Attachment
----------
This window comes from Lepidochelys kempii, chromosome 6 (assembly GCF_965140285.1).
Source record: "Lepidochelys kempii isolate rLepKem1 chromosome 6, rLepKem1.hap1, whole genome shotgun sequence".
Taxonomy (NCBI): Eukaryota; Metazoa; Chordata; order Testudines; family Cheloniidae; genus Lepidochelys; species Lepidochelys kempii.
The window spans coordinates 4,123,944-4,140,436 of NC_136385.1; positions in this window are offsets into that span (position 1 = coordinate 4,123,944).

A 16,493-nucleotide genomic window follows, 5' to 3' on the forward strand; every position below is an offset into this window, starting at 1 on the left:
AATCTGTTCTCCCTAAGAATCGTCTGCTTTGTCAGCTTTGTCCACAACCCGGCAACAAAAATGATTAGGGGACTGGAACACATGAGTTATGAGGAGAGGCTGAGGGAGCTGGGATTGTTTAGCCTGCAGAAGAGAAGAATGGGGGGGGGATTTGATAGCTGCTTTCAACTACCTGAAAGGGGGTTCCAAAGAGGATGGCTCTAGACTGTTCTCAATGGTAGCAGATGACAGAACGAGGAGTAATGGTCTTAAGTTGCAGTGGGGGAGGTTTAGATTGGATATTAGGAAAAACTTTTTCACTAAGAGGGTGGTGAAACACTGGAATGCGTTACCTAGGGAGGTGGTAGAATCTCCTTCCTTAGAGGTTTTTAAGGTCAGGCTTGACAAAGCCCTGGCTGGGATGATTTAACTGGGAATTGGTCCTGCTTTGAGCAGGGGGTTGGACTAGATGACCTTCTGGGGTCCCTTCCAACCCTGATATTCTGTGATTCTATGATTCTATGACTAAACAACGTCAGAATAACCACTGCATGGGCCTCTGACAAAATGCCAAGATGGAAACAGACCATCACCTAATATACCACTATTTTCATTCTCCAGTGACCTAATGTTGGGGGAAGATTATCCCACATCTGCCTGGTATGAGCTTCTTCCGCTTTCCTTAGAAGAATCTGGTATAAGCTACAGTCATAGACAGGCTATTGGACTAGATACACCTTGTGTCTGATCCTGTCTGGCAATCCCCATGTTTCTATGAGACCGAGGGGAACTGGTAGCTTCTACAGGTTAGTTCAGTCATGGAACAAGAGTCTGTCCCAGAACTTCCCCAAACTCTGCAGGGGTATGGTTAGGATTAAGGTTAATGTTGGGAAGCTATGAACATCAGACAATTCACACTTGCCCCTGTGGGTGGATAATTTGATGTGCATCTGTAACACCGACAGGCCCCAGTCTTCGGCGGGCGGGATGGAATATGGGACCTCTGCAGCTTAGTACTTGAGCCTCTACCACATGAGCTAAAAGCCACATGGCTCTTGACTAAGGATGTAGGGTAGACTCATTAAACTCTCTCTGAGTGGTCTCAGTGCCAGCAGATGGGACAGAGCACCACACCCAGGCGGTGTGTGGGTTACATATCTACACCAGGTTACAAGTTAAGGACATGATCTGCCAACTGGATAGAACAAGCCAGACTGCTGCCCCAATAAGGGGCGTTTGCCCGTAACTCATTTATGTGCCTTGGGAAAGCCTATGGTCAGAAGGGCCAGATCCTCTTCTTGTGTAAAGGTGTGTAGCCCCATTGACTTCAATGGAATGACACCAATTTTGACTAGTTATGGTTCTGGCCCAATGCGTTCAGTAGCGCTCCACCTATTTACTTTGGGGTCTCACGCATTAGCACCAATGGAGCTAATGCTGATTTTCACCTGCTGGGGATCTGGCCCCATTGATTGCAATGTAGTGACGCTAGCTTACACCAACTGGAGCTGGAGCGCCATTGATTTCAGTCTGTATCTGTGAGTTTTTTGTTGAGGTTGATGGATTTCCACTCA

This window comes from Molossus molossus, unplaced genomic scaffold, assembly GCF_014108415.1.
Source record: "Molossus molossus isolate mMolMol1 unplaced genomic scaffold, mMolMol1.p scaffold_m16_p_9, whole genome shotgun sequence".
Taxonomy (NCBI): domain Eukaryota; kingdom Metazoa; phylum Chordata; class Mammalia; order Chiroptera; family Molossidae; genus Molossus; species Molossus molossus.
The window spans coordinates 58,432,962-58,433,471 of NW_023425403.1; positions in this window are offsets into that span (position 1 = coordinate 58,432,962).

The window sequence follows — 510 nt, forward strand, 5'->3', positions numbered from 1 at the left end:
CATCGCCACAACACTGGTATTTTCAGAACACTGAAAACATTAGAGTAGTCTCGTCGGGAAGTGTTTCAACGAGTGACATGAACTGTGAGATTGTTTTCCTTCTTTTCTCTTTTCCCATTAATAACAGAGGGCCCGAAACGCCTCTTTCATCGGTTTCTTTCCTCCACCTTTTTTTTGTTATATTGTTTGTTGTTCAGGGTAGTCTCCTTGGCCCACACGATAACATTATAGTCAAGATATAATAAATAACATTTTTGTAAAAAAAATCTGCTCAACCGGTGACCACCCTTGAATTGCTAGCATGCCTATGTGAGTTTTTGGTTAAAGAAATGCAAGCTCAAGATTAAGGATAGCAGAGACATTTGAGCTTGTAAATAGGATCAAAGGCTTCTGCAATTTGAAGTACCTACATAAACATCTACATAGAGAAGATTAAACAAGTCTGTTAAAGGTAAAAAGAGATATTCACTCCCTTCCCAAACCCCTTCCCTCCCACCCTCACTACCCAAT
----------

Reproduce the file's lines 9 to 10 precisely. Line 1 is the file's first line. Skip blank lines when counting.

Taxonomy (NCBI): domain Eukaryota; kingdom Metazoa; phylum Chordata; class Mammalia; order Chiroptera; family Molossidae; genus Molossus; species Molossus molossus.
The window spans coordinates 58,432,962-58,433,471 of NW_023425403.1; positions in this window are offsets into that span (position 1 = coordinate 58,432,962).